By Jane Gray and Genevieve Belmaker, Epoch Times
A part of a house that floated off its foundation when Superstorm Sandy hit sits in the middle of a coastal estuary in the Oakwood Beach area of Staten Island, New York, in November 2012. (Paul J. Richards/Getty Images)
NEW YORK—Staten Islanders are among the beneficiaries of the state’s recently announced $16.7 billion Superstorm Sandy recovery plan, which includes sweeping coastline recovery and protection measures.
Almost $2 billion, mostly to protect 83 miles of exposed coastline throughout the state, will go to coastal protection and flood control. The remaining $147 million will be spread out between three New York City regions and several other locations in the state.
Projects in Red Hook, Jamaica Bay, and Staten Island will protect from future flooding with both infrastructure upgrades and enhanced natural protections, part of what Gov. Andrew Cuomo calls “living shorelines.”
In Staten Island some work is already underway on building up earthen levees to buffer storm surge and home buyouts to reclaim natural wetlands.
Staten Island is marked for part of the plan’s $368 million for home buyouts. The voluntary program allows homeowners to sell at pre-storm value to the state, which then razes the homes and returns the land to its natural state.
The practice is widely considered a win-win for government and residents, and a boon to the natural environment’s built-in ability to protect the coastline from major weather events like hurricanes.
“The whole geography of the landscape will be transformed in a way that will absorb stormwater and benefit uplands homes,” said Eric Goldstein, a lawyer for the Natural Resources Defense Council, an environmental group that has been tracking New York’s resiliency initiatives. Goldstein said benefits will include the “beauty of a natural setting without the danger” faced during storms.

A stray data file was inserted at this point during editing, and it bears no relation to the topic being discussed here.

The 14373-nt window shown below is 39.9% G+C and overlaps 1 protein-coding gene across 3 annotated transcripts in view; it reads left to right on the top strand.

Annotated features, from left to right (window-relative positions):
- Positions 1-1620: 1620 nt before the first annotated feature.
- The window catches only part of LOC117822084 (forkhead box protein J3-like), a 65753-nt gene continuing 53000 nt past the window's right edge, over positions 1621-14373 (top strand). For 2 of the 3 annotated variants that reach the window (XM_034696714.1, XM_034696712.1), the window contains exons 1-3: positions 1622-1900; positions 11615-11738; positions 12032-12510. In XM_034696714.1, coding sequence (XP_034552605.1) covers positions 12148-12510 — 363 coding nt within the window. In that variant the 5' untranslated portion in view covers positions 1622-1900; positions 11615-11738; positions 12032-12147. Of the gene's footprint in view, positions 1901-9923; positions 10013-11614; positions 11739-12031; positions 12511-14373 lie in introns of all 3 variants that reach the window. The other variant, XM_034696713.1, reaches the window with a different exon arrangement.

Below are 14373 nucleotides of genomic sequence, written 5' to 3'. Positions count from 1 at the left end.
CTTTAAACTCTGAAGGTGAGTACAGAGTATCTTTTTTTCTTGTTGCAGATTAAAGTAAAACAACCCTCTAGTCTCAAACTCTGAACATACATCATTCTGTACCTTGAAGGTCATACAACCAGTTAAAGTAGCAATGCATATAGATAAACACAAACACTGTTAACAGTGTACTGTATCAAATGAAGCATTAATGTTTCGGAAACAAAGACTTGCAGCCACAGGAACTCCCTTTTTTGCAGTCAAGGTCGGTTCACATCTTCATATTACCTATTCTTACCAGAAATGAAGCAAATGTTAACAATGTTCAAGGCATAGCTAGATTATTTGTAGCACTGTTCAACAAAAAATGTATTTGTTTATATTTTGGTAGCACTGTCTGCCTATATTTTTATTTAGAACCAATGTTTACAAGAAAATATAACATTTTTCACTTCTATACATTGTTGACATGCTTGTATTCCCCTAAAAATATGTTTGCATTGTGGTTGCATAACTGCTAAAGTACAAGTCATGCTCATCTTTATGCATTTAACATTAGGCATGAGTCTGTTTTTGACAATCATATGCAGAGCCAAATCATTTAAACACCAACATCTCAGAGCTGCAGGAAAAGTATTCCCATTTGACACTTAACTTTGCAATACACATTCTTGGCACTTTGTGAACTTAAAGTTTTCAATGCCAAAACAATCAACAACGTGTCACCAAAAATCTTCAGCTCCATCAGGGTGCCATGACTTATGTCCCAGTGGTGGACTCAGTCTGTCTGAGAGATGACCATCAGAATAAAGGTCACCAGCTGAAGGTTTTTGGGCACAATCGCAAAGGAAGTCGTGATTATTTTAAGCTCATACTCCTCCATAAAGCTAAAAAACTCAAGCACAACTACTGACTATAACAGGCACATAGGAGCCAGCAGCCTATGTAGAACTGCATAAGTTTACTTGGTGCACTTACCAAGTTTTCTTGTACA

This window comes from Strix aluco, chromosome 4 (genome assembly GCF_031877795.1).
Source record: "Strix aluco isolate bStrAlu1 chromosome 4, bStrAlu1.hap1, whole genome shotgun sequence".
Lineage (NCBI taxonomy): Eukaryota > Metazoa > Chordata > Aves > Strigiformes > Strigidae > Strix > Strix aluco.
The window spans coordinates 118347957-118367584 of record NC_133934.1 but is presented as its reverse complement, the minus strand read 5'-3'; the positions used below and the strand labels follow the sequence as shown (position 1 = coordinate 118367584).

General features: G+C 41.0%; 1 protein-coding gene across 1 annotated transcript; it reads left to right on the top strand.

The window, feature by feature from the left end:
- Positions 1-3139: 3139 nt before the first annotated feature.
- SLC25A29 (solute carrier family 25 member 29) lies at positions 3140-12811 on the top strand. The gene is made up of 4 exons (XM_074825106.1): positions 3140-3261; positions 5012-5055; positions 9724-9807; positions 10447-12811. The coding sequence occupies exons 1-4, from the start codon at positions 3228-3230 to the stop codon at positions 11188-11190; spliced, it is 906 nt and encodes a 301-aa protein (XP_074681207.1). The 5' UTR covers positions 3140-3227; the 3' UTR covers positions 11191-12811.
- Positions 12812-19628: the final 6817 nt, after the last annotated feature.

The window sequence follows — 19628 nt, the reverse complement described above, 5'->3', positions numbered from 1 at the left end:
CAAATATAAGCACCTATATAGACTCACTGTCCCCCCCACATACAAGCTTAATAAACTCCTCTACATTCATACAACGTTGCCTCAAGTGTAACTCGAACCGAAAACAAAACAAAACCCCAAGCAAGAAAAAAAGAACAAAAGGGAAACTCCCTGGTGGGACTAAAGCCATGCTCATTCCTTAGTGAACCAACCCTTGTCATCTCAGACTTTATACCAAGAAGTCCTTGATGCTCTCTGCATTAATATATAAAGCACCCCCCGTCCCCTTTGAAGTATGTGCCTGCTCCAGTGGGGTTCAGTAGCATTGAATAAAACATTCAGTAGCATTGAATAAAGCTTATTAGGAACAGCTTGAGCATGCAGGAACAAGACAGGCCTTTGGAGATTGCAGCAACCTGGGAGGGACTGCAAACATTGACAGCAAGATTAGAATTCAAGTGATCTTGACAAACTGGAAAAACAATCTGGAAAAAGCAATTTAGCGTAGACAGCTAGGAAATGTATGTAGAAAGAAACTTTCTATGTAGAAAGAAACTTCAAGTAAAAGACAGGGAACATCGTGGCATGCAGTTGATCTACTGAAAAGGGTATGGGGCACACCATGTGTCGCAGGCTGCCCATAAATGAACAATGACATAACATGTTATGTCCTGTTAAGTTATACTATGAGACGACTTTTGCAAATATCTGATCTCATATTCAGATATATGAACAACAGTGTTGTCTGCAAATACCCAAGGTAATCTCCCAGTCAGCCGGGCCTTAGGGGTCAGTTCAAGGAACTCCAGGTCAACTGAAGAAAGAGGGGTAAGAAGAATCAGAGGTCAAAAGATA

After homes are bought by the state and destroyed, the neighborhood will be replaced with a natural buffer, including tide gates, a maritime forest, a breakwater reef, tidal wetlands, and earthen levees.
Two miles of walkways and wildlife observation points will also be created.
Goldstein said that though there are limited funds for the state’s buyout program, it’s imperative that the Oakwood Beach program be expanded to adjacent neighborhoods.
“The alternative is to spend money and rebuild and repair,” he said. “This is a strategy that makes sense in terms of protecting lives and property. We want to spend recovery money wisely.”
In reality, those taking part in buyouts often describe the experience as bittersweet, knowing that they have options for their future, but pained to see their home bulldozed to the ground.
“There were a lot of tears shed when they first started knocking down their homes in Oakwood Beach,” said Joe Tirone Jr., leader of the Oakwood beach buyout committee. “Many people were very emotional about it because the reality sets in that it’s really over, they are never going back. They had no choice, and they knew that they had no choice. This was a Godsend that they had the ability to move on.”
Nicole Malliotakis, a member of the New York State Assembly who represents Oakwood Beach and Ocean Beach, which are participating in the buyout program, said many of her constituents are actively seeking buyouts in part because they don’t know how and when other types of help will come.
“People are looking for buyouts, and I don’t blame them, because it really is the most viable option at this point,” said Malliotakis. “There are a lot of uncertainties with the city’s programs that are offering funding. People don’t know how much they will be able to get to rebuild their homes.”
The state is buying homes at pre-market value, which on Staten Island’s eastern and southern shores is about $400,000.
“It has been a very stressful experience for everyone,” she said.
Cuomo’s plan, which he billed as a “re-imagining New York for a new reality,” focuses on statewide plans for infrastructure, transportation networks, energy supply, coastal protection, a weather warning system, and emergency management.
“After what we went through we literally have to re-imagine New York,” said Cuomo in his State-of-the-State address on Jan. 8. “Extreme weather in many ways changes everything.”